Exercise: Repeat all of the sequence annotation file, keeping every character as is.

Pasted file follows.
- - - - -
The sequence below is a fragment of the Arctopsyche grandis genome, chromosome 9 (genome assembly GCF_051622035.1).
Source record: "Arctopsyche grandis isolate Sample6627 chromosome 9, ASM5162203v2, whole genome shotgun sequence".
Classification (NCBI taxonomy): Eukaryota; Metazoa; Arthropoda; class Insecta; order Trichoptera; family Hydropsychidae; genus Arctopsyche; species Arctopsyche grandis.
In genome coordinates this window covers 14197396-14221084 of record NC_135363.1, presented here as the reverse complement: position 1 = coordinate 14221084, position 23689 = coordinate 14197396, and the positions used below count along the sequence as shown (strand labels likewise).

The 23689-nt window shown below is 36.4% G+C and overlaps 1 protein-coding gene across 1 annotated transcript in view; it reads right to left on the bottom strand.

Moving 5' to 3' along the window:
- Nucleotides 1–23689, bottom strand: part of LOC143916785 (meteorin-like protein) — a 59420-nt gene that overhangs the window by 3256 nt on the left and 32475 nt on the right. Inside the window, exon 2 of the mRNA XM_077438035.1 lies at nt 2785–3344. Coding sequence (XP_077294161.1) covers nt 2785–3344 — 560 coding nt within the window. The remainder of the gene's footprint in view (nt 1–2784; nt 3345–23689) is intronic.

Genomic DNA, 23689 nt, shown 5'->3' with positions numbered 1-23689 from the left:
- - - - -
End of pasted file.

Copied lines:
The sequence below is a fragment of the Arctopsyche grandis genome, chromosome 9 (genome assembly GCF_051622035.1).
Source record: "Arctopsyche grandis isolate Sample6627 chromosome 9, ASM5162203v2, whole genome shotgun sequence".
Classification (NCBI taxonomy): Eukaryota; Metazoa; Arthropoda; class Insecta; order Trichoptera; family Hydropsychidae; genus Arctopsyche; species Arctopsyche grandis.
In genome coordinates this window covers 14197396-14221084 of record NC_135363.1, presented here as the reverse complement: position 1 = coordinate 14221084, position 23689 = coordinate 14197396, and the positions used below count along the sequence as shown (strand labels likewise).

The 23689-nt window shown below is 36.4% G+C and overlaps 1 protein-coding gene across 1 annotated transcript in view; it reads right to left on the bottom strand.

Moving 5' to 3' along the window:
- Nucleotides 1–23689, bottom strand: part of LOC143916785 (meteorin-like protein) — a 59420-nt gene that overhangs the window by 3256 nt on the left and 32475 nt on the right. Inside the window, exon 2 of the mRNA XM_077438035.1 lies at nt 2785–3344. Coding sequence (XP_077294161.1) covers nt 2785–3344 — 560 coding nt within the window. The remainder of the gene's footprint in view (nt 1–2784; nt 3345–23689) is intronic.

Genomic DNA, 23689 nt, shown 5'->3' with positions numbered 1-23689 from the left: